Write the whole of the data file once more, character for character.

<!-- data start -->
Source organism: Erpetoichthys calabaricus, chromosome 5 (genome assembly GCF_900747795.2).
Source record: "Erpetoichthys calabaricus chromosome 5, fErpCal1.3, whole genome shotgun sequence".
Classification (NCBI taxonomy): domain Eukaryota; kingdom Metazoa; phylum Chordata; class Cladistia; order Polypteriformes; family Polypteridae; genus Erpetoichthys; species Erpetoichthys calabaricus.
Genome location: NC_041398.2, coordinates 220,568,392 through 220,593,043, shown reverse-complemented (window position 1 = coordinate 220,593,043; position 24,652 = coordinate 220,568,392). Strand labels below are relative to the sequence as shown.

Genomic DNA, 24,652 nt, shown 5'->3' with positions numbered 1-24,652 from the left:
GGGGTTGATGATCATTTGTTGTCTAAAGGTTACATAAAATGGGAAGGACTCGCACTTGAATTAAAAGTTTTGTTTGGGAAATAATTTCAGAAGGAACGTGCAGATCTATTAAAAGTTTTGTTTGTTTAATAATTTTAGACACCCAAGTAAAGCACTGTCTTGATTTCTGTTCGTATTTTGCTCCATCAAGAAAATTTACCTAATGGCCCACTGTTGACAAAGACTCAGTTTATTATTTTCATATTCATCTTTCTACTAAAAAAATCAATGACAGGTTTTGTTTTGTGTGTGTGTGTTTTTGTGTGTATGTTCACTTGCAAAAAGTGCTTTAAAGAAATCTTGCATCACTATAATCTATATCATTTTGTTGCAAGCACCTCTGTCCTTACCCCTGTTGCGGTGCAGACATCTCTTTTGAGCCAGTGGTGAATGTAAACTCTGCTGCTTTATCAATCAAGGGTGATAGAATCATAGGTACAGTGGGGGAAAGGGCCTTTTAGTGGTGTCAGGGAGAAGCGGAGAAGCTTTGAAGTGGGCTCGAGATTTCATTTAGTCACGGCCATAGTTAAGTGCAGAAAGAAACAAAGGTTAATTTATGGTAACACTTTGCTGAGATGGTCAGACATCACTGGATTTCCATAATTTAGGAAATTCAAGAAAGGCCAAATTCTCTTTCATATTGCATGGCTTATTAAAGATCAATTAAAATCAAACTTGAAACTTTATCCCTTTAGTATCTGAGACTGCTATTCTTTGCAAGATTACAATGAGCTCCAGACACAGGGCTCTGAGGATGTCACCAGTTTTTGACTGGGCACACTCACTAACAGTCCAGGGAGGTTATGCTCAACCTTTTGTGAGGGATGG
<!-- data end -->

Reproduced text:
Source organism: Erpetoichthys calabaricus, chromosome 5 (genome assembly GCF_900747795.2).
Source record: "Erpetoichthys calabaricus chromosome 5, fErpCal1.3, whole genome shotgun sequence".
Classification (NCBI taxonomy): domain Eukaryota; kingdom Metazoa; phylum Chordata; class Cladistia; order Polypteriformes; family Polypteridae; genus Erpetoichthys; species Erpetoichthys calabaricus.
Genome location: NC_041398.2, coordinates 220,568,392 through 220,593,043, shown reverse-complemented (window position 1 = coordinate 220,593,043; position 24,652 = coordinate 220,568,392). Strand labels below are relative to the sequence as shown.

Genomic DNA, 24,652 nt, shown 5'->3' with positions numbered 1-24,652 from the left:
GGGGTTGATGATCATTTGTTGTCTAAAGGTTACATAAAATGGGAAGGACTCGCACTTGAATTAAAAGTTTTGTTTGGGAAATAATTTCAGAAGGAACGTGCAGATCTATTAAAAGTTTTGTTTGTTTAATAATTTTAGACACCCAAGTAAAGCACTGTCTTGATTTCTGTTCGTATTTTGCTCCATCAAGAAAATTTACCTAATGGCCCACTGTTGACAAAGACTCAGTTTATTATTTTCATATTCATCTTTCTACTAAAAAAATCAATGACAGGTTTTGTTTTGTGTGTGTGTGTTTTTGTGTGTATGTTCACTTGCAAAAAGTGCTTTAAAGAAATCTTGCATCACTATAATCTATATCATTTTGTTGCAAGCACCTCTGTCCTTACCCCTGTTGCGGTGCAGACATCTCTTTTGAGCCAGTGGTGAATGTAAACTCTGCTGCTTTATCAATCAAGGGTGATAGAATCATAGGTACAGTGGGGGAAAGGGCCTTTTAGTGGTGTCAGGGAGAAGCGGAGAAGCTTTGAAGTGGGCTCGAGATTTCATTTAGTCACGGCCATAGTTAAGTGCAGAAAGAAACAAAGGTTAATTTATGGTAACACTTTGCTGAGATGGTCAGACATCACTGGATTTCCATAATTTAGGAAATTCAAGAAAGGCCAAATTCTCTTTCATATTGCATGGCTTATTAAAGATCAATTAAAATCAAACTTGAAACTTTATCCCTTTAGTATCTGAGACTGCTATTCTTTGCAAGATTACAATGAGCTCCAGACACAGGGCTCTGAGGATGTCACCAGTTTTTGACTGGGCACACTCACTAACAGTCCAGGGAGGTTATGCTCAACCTTTTGTGAGGGATGG